The Tribune Democrat, Johnstown, PA

Bill Eggert

July 5, 2014

Riverboat reverie on ‘uncle time’

— Thoughts of the summer months bring to mind annual weeklong vacations with Granny, Pop-Pop and Uncle Don in Pittsburgh. One memorable summer, “Unck” took me to see the Delta Queen riverboat, sitting majestically in the Monongahela River, moored at the Mon wharf.

The Delta Queen was so tall you could see its top deck while traveling on the adjacent Parkway East/West approaching the wharf.

Mark Twain celebrated the paddle wheel steamboats of the 1800s in his books. His pen name originated in riverboat travel.

The Delta Queen is impressive in size, dwarfing the boats of Pittsburgh’s Gateway Clipper fleet. It is 285 feet long, 58 feet wide and weighs 1,650 tons.

She can hold up to 176 passengers.

Three U.S. presidents have traveled on the Delta Queen: Herbert Hoover, Harry Truman and Jimmy Carter.

The Queen features a three-range octave steam calliope mounted near the pilot house.

The calliope would play as she entered and departed her ports.

There have been reports of a ghost haunting the Queen. The ghost is said to be a female captain of the riverboat during the 1940s named Mary Greene. There have been mysterious reports of sound and activity, especially around Greene’s former quarters onboard.

The Delta Queen has a long and storied history. Its sections were built during two years in Scotland and shipped to California in 1926, where the Queen and its sister, the Delta King, were assembled. The two were the most costly and lavish riverboats sailing at the time.

A highway from San Francisco to Sacramento put the paddle wheelers (making the same trip on the Sacramento River) out of business. The two boats were purchased for service in New Orleans in 1940. Then they were sent back to San Francisco for use by the U.S. Navy in World War II.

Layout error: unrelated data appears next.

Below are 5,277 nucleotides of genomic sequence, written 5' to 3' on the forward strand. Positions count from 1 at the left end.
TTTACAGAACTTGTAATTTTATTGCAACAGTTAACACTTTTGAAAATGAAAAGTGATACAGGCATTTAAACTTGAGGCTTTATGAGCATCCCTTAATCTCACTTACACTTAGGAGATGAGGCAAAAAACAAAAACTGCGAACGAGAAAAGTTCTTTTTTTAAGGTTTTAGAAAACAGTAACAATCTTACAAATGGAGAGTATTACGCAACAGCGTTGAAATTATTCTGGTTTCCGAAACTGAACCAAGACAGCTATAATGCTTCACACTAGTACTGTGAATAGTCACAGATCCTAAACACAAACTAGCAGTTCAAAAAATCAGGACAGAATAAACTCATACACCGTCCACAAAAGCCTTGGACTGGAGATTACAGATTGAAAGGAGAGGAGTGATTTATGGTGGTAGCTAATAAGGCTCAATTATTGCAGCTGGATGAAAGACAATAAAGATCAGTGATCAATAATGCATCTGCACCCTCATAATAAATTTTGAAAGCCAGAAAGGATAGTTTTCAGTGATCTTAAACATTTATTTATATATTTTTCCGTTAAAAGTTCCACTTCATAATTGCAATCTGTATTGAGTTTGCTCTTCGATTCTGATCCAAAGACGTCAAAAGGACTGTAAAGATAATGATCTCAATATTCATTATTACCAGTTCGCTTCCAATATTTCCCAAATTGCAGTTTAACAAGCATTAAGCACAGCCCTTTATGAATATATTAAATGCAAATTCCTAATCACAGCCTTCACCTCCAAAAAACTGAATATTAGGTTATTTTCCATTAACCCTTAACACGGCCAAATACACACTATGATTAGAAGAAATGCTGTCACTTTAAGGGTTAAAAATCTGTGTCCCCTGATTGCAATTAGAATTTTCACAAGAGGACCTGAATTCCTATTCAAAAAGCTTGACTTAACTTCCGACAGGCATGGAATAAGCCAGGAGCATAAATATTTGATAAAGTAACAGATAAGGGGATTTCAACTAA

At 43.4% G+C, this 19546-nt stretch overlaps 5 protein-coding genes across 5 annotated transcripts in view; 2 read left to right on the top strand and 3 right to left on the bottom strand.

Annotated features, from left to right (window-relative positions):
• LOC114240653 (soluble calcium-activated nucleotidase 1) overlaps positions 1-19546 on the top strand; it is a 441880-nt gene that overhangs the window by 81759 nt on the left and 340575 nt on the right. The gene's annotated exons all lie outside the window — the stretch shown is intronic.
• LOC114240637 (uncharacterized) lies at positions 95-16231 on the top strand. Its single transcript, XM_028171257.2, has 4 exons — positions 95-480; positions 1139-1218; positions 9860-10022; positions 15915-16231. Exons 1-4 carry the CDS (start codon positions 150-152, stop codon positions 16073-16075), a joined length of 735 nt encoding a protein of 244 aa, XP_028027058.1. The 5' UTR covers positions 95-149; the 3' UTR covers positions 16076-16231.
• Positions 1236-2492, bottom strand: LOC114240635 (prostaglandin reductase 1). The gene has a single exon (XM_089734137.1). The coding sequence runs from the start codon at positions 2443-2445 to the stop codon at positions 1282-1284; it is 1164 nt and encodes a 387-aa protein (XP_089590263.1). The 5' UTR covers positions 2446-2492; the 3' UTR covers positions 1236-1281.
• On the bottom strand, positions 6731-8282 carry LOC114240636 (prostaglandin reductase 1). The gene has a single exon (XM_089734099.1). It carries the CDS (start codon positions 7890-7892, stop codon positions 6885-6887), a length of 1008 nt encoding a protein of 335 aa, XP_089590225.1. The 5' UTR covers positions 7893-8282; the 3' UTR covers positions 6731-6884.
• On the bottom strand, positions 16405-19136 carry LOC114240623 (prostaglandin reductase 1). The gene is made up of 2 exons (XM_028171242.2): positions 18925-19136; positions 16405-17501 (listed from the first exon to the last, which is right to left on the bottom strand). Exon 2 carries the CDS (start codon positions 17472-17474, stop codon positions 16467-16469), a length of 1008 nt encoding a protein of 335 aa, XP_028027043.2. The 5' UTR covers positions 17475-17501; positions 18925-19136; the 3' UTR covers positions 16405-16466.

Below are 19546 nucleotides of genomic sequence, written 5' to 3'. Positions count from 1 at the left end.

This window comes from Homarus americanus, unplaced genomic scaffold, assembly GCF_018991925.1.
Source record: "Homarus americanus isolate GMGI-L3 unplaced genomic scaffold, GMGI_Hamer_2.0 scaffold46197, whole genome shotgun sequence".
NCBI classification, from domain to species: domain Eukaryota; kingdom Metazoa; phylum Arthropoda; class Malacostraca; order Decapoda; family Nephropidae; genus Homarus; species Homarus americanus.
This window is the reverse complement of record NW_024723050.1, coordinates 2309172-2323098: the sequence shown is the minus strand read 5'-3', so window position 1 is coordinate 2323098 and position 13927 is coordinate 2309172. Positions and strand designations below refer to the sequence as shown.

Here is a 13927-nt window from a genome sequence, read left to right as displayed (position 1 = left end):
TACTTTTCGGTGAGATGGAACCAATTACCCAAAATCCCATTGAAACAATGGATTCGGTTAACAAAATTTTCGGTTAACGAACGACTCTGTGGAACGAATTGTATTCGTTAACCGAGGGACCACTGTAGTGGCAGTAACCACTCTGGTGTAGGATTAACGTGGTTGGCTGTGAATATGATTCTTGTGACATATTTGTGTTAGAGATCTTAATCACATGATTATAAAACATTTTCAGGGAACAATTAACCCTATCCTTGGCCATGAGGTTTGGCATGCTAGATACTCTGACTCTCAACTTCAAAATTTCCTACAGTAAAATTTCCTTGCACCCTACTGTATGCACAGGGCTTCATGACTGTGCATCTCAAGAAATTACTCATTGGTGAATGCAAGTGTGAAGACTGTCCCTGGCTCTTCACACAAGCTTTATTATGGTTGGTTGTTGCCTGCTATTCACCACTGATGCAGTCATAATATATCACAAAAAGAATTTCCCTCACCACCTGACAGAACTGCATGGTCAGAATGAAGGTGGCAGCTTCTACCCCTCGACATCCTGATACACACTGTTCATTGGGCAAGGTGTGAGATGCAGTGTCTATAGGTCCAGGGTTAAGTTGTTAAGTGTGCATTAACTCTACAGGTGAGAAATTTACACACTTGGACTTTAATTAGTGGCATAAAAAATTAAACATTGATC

The Queen was purchased by an Ohio company in 1946 and was refurbished in Pittsburgh.

In 1948 the Queen began regular passenger service, sailing the Mississippi River and its tributaries (including the Ohio River) from New Orleans to Pittsburgh.

A 1966 federal law regarding sea safety almost grounded the paddle wheeler, but thanks to the efforts of a handful of civic-minded citizens, the Delta Queen received an ongoing exemption. It was listed on the National Register of Historic Places in 1970 and was declared a National Historic Landmark in 1989. However, Congress used the Queen as a political football and ended the exemption, putting an end to the Queen’s travel service in 2008.

The next year the Delta Queen was sold again and is now moored at Chattanooga, Tennessee, as a floating hotel for overnight guests.

The Delta Queen Hotel recently issued an update saying the riverboat is under contract to be put back in service, hinging on the Senate’s passage of Senate Bill 1022 (contact your senators to support this bill) to extend the aforementioned exemption. The bill passed the House, but is awaiting a decision by the Democratic-led Senate.

One final story about the Delta Queen: After moving back to town, I read that the Queen would visit Pittsburgh one last time, for the 250th anniversary of Pittsburgh in 2008.

To honor the Queen, and my late Uncle Don, I took my niece Dee to see her one last time. My nephew Timmy was out of town, so only Dee, who was attending Pitt-Oakland, could make it.

It was a chilly but sunny October Saturday as we crossed the bridge to visit the Queen, moored near Heinz Field. I do not think the experience had the emotional impact for Dee that it did for me.

Seeing the stately paddle wheeler was like seeing an old friend. Memories of Uncle Don taking me to see her at the Mon Wharf came flooding back.

Having served in the Navy during World War II and the Korean War, Unck had an affinity for all things naval. Maybe that is why he liked the Queen, along with her historical connection to Pittsburgh.

But I am grateful he took time to show me this piece of nautical history, and in turn, for the chance for me to share this legacy with my niece by spending quality “uncle time” with her as my Uncle Don did with me.

God save the Queen.

Bill Eggert is a Johnstown resident. He writes an occasional column.

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What is the biggest key to reducing gun violence in Johnstown?

Tackling the area's drug problem.
Controlling folks moving into city housing.
Monitoring folks in treatment centers and halfway houses.
Tougher sentencing by the court system.
More police on the streets.

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